Dan Conaway talks about the most significant golf game he ever played. A version of this story originally appeared on Dan’s Memphasis blog.
Overton eagles soar.
For 104 years, longer than any other, one golf course has introduced this city to the game, more than any other. Short and certainly sweet, first pars are found on this course, first birdies sing, and first eagles soar. And they come back for a lifetime.
This is more than a golf course. It is one of our city’s storied venues, a living, green archive, open to all and as patient as the giant trees that surround it.
My father learned to play golf there, playing his first round with my grandfather. They teed off before there was a clubhouse, just a stone colonnade (still there) behind what is now the ninth tee. I learned to play golf there, playing my first round with Dad. I’ve watched my own son’s eyes light up there when the stars align and the ball actually becomes airborne for the first time. But that’s not my story.
Those wonderful stone bridges; you cross the first over a grape vine infested ditch and magically emerge from the Old Forest at the clubhouse. You cross the others grateful that your ball doesn’t lie below, or with eyes peeled to spot it and scramble down after it. But that’s not my story.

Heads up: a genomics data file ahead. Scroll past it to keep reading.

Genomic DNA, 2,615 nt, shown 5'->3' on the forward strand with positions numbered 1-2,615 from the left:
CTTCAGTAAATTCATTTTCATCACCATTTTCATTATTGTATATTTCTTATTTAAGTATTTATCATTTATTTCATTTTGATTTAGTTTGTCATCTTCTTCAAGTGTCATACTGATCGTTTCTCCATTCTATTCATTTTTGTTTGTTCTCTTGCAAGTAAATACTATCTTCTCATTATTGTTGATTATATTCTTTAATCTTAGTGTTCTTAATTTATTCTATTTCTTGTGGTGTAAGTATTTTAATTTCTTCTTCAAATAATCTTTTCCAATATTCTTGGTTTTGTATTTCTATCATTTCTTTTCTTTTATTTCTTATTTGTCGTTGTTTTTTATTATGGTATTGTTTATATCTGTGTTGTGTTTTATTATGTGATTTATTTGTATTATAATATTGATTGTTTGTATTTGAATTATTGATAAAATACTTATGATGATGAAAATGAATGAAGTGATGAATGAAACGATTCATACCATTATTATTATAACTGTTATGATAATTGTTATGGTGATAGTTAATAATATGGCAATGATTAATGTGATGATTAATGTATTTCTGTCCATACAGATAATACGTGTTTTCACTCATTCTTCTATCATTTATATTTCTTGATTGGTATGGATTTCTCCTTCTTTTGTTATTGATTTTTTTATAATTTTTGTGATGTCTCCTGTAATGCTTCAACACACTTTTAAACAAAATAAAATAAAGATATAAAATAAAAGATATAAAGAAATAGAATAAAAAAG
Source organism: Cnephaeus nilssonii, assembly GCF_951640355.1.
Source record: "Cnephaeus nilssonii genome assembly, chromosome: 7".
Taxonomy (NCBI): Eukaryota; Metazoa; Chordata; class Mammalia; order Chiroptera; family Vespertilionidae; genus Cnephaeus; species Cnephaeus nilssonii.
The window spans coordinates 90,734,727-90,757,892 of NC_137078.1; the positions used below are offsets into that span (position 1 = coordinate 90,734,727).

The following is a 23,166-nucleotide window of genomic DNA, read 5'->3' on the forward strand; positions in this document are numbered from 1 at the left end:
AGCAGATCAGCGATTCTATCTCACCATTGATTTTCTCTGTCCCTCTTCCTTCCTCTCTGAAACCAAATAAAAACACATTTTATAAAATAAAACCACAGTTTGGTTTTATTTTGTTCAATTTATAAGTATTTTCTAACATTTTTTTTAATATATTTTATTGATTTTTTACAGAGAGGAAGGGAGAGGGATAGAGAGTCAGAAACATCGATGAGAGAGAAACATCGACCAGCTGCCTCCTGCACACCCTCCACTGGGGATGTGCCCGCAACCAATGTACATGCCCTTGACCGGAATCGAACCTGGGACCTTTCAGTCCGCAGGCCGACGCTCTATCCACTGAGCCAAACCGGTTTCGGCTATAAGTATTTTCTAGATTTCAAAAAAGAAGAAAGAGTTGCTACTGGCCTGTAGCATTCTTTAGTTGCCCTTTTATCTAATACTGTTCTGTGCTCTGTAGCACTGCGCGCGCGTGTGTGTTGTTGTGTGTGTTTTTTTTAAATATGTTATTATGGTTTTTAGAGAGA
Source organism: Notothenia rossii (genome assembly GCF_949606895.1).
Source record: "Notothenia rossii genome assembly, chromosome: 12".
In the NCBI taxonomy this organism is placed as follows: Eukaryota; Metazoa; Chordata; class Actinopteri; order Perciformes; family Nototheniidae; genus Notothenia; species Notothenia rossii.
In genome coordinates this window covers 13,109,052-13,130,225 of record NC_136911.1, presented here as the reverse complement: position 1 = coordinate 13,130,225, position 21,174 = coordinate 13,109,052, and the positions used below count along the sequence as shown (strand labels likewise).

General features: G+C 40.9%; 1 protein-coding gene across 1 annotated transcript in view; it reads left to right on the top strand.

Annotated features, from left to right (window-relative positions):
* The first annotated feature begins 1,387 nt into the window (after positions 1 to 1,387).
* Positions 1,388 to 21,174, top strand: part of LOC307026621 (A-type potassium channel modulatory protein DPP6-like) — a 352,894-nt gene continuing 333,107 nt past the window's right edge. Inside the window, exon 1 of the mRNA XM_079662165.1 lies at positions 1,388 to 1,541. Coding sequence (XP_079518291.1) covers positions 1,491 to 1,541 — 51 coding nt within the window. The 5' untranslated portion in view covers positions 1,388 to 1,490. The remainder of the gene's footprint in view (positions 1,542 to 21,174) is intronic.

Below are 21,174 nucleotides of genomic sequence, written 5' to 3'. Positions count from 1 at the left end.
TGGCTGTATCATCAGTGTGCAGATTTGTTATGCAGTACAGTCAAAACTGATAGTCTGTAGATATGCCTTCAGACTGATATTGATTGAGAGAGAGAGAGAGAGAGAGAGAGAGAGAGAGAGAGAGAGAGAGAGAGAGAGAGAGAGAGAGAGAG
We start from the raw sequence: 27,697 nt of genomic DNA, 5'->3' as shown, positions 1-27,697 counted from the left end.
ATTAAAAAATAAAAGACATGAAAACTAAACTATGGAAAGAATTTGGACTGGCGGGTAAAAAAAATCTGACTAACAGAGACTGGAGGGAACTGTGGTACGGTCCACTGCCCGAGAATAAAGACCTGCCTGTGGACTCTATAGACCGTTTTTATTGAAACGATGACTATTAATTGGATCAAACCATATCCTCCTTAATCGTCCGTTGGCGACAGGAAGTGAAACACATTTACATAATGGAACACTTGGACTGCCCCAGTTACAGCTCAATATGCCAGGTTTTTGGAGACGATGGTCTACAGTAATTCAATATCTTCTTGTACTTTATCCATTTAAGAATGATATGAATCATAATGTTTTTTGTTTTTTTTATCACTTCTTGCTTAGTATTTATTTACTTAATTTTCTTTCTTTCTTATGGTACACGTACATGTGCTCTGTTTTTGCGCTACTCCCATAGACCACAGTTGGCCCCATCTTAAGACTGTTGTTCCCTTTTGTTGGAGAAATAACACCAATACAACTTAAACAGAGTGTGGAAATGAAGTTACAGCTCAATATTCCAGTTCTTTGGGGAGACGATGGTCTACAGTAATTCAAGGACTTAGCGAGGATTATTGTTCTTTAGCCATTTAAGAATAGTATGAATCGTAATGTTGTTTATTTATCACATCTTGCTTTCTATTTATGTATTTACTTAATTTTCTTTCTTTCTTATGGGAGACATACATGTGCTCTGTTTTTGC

Consider the evocative clubhouse itself, dating from the 20s, with vaulted ceiling, fireplace and stone terrace overlooking the first and ninth holes. Take in the view of the course from Brooks, from the College of Art, from Poplar, serving as a grand lawn as part of the park’s original grand plan. But that’s not my story.
We couldn’t get out on Galloway, so my friend and I drove in to Overton Park. The starter gave us a choice. Go with the two antiques over there (guys about my age now) or with those two college girls. Yeah, we went with the girls, and my buddy bet me five bucks I wouldn’t ask either one of them out. After all, I was just a senior in high school and these fascinating women of the world were sophomores in college. I took the bet. When the cute redhead hit her ball into the ditch on seven, I went to help her find it. Since I figured no one would see me get shot down in the ditch, I asked her out. She said yes. A few years later she said yes to another question, and we’ve been married for 40 years.
That’s my story, and like the Overton Park golf course itself, it’s about a lot more than golf. It’s about our history, our hopes, even our innocence. It’s also about progress. You can improve and move on to larger, more challenging stages. You can learn to concentrate, to overcome, to persevere, to succeed. But you should never forget how it all began.
And how good it is when it’s good. Not just worth saving, worth savoring.
I’m a Memphian, and I won five bucks and found the love of my life on Overton Park’s golf course.
Share your own memories at www.overtonpark.org/stories.